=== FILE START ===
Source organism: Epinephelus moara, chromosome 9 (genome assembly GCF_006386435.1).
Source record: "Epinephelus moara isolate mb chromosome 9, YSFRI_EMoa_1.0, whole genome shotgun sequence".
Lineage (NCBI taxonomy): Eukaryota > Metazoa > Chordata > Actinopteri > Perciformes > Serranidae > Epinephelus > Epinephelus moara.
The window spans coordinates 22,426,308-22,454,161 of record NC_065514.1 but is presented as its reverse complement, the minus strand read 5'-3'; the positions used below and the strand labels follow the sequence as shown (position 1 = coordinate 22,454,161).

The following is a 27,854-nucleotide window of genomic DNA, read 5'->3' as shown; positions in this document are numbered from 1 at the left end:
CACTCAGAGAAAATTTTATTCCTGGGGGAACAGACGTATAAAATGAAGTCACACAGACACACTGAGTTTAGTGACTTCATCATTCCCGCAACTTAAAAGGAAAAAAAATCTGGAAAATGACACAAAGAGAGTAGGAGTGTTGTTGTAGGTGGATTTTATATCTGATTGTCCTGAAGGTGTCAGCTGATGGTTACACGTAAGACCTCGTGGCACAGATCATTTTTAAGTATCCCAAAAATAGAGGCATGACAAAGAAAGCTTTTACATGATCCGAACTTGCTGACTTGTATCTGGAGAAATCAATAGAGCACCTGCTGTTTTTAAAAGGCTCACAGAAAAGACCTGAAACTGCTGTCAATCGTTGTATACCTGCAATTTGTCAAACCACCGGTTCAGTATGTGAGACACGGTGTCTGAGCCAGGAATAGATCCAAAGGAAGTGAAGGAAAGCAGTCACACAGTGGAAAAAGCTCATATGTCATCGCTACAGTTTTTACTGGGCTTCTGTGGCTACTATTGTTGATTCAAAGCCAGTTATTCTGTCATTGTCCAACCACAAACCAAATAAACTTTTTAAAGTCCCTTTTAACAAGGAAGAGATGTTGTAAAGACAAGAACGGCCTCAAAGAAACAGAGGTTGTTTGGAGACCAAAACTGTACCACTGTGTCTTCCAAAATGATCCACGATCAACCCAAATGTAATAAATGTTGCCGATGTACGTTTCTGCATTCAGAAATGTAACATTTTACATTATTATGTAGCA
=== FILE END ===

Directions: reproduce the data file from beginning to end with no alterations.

Source organism: Epinephelus moara, chromosome 9 (genome assembly GCF_006386435.1).
Source record: "Epinephelus moara isolate mb chromosome 9, YSFRI_EMoa_1.0, whole genome shotgun sequence".
Lineage (NCBI taxonomy): Eukaryota > Metazoa > Chordata > Actinopteri > Perciformes > Serranidae > Epinephelus > Epinephelus moara.
The window spans coordinates 22,426,308-22,454,161 of record NC_065514.1 but is presented as its reverse complement, the minus strand read 5'-3'; the positions used below and the strand labels follow the sequence as shown (position 1 = coordinate 22,454,161).

The following is a 27,854-nucleotide window of genomic DNA, read 5'->3' as shown; positions in this document are numbered from 1 at the left end:
CACTCAGAGAAAATTTTATTCCTGGGGGAACAGACGTATAAAATGAAGTCACACAGACACACTGAGTTTAGTGACTTCATCATTCCCGCAACTTAAAAGGAAAAAAAATCTGGAAAATGACACAAAGAGAGTAGGAGTGTTGTTGTAGGTGGATTTTATATCTGATTGTCCTGAAGGTGTCAGCTGATGGTTACACGTAAGACCTCGTGGCACAGATCATTTTTAAGTATCCCAAAAATAGAGGCATGACAAAGAAAGCTTTTACATGATCCGAACTTGCTGACTTGTATCTGGAGAAATCAATAGAGCACCTGCTGTTTTTAAAAGGCTCACAGAAAAGACCTGAAACTGCTGTCAATCGTTGTATACCTGCAATTTGTCAAACCACCGGTTCAGTATGTGAGACACGGTGTCTGAGCCAGGAATAGATCCAAAGGAAGTGAAGGAAAGCAGTCACACAGTGGAAAAAGCTCATATGTCATCGCTACAGTTTTTACTGGGCTTCTGTGGCTACTATTGTTGATTCAAAGCCAGTTATTCTGTCATTGTCCAACCACAAACCAAATAAACTTTTTAAAGTCCCTTTTAACAAGGAAGAGATGTTGTAAAGACAAGAACGGCCTCAAAGAAACAGAGGTTGTTTGGAGACCAAAACTGTACCACTGTGTCTTCCAAAATGATCCACGATCAACCCAAATGTAATAAATGTTGCCGATGTACGTTTCTGCATTCAGAAATGTAACATTTTACATTATTATGTAGCA